|Publication number||US6487867 B1|
|Application number||US 10/135,129|
|Publication date||Dec 3, 2002|
|Filing date||Apr 29, 2002|
|Priority date||Apr 29, 2002|
|Publication number||10135129, 135129, US 6487867 B1, US 6487867B1, US-B1-6487867, US6487867 B1, US6487867B1|
|Inventors||Michael A Herren|
|Original Assignee||Michael A Herren|
|Export Citation||BiBTeX, EndNote, RefMan|
|Patent Citations (5), Referenced by (13), Classifications (14), Legal Events (3)|
|External Links: USPTO, USPTO Assignment, Espacenet|
The present invention relates most generally to moisture and water collection system cleaning and servicing apparatus. More particularly, the invention provides an electromechanical arrangement for periodically and automatically servicing a collection pan, and possibly other associated structures, of an apparatus such as air-conditioning system, which can become clogged by algae and other contaminants.
Ubiquitous air conditioning apparatus and sub-systems, along with related equipment, represent critical components in both commercial and residential environmental control systems. Long term operation of such systems, with a minimal need for servicing, is certainly desirable. During times of high heat and humidity, many individuals including customers, clients, patrons, and even friends and family, expect to find climate controlled and regulated interior environments. This is certainly the case when considering air conditioning and dehumidifier systems found, for example, in restaurants, retail outlets, and hotels.
In locations where air conditioning (AC) equipment is in constant or near constant use, the need for servicing increases. For example, a common problem known to skilled persons is associated with the need to drain off moisture collected during the operation of an AC unit. This moisture, which collects through a condensation process as air is cooled, is typically collected using a collection pan structure, which may also be termed a reservoir or drain pan. As the condensed fluid builds up, excess amounts are passed to a drain tube or line that is employed to guide this fluid from the collection pan to a remote discharge location. However, this moisture and fluid can, in time, lead to a build up of algae and other contaminants. For example, in locations where an AC unit is heavily used, a collection pan and or drain line will typically develop a significant build up of algae and associated contaminants that can clog the drain collection and discharge system. It may be noted that a clogging up of the collection pan and or drain line can result in costly water damage due to an excessive build up and overflow of condensed fluid. As such, an AC system that is otherwise capable of problem free operation for long intervals of time, may require costly and periodic servicing just to clean or clear items such as collection pans, drain lines, etc.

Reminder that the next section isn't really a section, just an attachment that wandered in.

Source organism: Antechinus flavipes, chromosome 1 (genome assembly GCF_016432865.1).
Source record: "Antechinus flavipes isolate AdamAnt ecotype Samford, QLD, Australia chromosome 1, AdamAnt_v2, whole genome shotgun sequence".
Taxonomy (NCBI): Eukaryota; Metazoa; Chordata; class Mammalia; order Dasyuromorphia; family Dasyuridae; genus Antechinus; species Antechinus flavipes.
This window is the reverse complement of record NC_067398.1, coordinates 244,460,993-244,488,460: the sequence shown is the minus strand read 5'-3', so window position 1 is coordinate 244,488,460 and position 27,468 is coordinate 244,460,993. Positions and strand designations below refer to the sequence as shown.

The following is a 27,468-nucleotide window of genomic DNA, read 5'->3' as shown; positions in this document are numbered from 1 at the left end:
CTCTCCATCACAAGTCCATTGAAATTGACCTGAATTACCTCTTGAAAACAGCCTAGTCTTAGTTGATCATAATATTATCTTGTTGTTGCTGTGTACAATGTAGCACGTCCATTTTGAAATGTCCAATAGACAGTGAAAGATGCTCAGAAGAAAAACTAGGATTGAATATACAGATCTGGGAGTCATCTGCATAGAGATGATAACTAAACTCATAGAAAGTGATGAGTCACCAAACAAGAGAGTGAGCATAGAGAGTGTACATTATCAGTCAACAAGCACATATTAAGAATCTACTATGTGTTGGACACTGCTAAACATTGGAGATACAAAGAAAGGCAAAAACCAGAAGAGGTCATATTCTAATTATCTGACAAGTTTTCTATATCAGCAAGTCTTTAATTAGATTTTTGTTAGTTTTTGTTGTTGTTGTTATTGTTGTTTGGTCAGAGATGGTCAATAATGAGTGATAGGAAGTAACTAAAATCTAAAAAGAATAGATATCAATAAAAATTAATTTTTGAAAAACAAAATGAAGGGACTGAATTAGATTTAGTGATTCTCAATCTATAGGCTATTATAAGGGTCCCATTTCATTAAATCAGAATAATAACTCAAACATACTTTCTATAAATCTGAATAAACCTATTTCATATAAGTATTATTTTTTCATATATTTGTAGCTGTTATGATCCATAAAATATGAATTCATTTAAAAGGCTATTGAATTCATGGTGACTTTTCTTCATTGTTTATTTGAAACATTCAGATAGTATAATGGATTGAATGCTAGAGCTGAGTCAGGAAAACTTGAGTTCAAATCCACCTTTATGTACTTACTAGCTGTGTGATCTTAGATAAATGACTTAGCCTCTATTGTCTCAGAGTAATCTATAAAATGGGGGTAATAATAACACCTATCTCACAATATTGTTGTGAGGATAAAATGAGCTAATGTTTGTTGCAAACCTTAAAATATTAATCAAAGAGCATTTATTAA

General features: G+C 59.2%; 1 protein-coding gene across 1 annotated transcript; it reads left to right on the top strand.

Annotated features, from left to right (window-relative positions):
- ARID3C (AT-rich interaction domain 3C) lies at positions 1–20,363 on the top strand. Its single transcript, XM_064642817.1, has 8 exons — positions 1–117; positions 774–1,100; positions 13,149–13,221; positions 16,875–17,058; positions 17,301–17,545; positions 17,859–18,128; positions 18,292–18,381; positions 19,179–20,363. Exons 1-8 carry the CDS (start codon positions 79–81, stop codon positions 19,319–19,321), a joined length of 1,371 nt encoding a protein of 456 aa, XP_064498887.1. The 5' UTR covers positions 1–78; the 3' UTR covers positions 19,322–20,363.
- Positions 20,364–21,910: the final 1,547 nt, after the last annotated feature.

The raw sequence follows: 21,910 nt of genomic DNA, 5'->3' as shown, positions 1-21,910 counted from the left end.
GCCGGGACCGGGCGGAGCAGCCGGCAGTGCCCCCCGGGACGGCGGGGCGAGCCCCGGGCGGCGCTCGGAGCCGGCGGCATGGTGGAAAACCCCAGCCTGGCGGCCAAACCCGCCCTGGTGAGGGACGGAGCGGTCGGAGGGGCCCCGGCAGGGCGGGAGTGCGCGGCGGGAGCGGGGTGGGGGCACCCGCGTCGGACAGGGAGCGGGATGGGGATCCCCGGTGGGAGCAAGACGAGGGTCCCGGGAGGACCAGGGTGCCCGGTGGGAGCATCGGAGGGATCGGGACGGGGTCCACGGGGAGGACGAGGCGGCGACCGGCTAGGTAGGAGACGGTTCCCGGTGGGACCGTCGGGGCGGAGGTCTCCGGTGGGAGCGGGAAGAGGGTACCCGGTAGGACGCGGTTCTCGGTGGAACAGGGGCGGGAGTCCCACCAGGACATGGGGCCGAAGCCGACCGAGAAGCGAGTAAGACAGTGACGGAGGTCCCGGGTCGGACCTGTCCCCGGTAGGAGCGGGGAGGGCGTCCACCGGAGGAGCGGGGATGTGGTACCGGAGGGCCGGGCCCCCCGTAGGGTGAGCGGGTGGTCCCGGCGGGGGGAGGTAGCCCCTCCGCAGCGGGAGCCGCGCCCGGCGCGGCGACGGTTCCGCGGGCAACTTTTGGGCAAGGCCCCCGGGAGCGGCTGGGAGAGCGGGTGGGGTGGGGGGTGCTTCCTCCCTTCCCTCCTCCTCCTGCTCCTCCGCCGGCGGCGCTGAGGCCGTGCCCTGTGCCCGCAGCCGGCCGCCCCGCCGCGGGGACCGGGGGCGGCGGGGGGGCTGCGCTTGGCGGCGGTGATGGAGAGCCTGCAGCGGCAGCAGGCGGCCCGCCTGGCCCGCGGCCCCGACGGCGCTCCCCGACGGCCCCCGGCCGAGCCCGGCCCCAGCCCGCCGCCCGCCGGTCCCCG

Therefore, skilled individuals will appreciate a need for efficient, simple, and effective means for periodically and automatically cleaning and or breaking up contaminants (e.g., algae) that have built up in the aforementioned structures of an AC unit. A full understanding of the present invention, including an understanding of a number of capabilities, characteristics, and associated novel features, will result from a careful review of the description and figures of several preferable embodiments provided herein. Attention is called to the fact, however, that the drawings and descriptions are illustrative only. Variations and alternate embodiments are contemplated as being part of the invention, limited only by the scope of the appended claims.
In accordance with the present invention, a treatment apparatus is structured for periodically transferring and delivering a pre-selected volume of treatment liquid from a treatment liquid reservoir to a fluid collection pan. At least one delivery tube is provided to support the delivering of the treatment liquid to the collection pan. A means is further included for enabling a controlled and periodic transfer, at pre-selected temporal intervals, of a pre-selected volume of treatment liquid from the treatment liquid reservoir to the collection pan by way of the delivery tube(s). It may be noted that the particular treatment liquid employed may vary, as determined by the apparatus associated with the collection pan being treated. For example, the treatment liquid may be provided as an algaecide when the collection pan is associated with the evaporator coil of an air conditioning system.
Preferred embodiments of the present invention may include a solenoid valve, which is responsive to a timer and control unit. The solenoid valve may be configured to be energized by the timing and control unit when a volume of treatment liquid is to be transferred. As such, the flowing of treatment liquid may be due to one or more of the following: